Endogenous pacemakers and exogenous zeitgebers

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  • Endogenous pacemakers and the sleep/wake cycle:
  • The Suprachiasmatic nucleus (SCN) is a tiny bundle of nerve cells in the hypothalamuswhich helps maintain circadian rhythms (e.g. sleep/wake cycle). Nerve fibres from the eye cross at the optic chiasm on their way to the visual cortex. The SCN lies just above the visual cortex and recieves information about light from this structure. 
  • DeCoursey et al destroyed SCN connections in the brains of 30 chipmunks which were returned to their natural habitst and observed for 80 days. Their sleep/wake cycle disapperaed and many were killed by predators. Ralph et al bred 'mutant' hamsters with a 20-hour sleep/wake cycle. SCN cells were transported from the foeral tissue of these hamsters into the brains of normal hamsters, which then developed cycles of 20 hours. 
  • The SCN passes information on day length to the pineal gland which increases production of melatonin during the night. Melatonin is a hormone that induces sleep and is inhibited during periods of wakefullness. It has also been suggested as a casual factor in seasonal affective disorder (SAD).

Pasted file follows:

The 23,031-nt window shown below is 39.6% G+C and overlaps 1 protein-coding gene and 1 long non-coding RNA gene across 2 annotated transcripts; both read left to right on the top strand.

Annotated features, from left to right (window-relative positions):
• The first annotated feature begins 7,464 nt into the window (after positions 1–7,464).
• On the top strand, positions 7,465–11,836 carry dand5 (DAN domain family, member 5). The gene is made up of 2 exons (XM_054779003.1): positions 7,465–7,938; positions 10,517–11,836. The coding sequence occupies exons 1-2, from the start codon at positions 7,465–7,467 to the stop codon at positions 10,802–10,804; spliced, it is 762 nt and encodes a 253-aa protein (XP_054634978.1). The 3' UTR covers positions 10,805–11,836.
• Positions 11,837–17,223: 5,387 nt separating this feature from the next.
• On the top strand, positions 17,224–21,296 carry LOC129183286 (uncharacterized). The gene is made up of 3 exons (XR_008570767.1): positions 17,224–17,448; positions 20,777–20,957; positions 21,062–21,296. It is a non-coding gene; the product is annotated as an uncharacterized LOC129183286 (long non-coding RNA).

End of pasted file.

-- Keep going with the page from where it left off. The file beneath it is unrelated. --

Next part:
• Exogenous zeitgebers and the sleep/wake cycle:
  • The german word zeitgeber means 'time giver'. Resetting biological clocks is a process known as entrainment. Without external cues, the free-running biological clock continues to 'tick' in a cyslical pattern. Zeitgebers reset the sleep/wake cycle: an interaction of internal and external factors. 
  • Light can reset the body's main endogenous pacemaker (SCN), and also has an indirect influence on key processes in the body controlling hormone secretion, blood circulation, etc. Campbell and Murphy woke 15 participants at various time during the night and shone a light on the backs of their knees - producing a deviation in the sleep/wake cycle of up to 3 hours. Light is…

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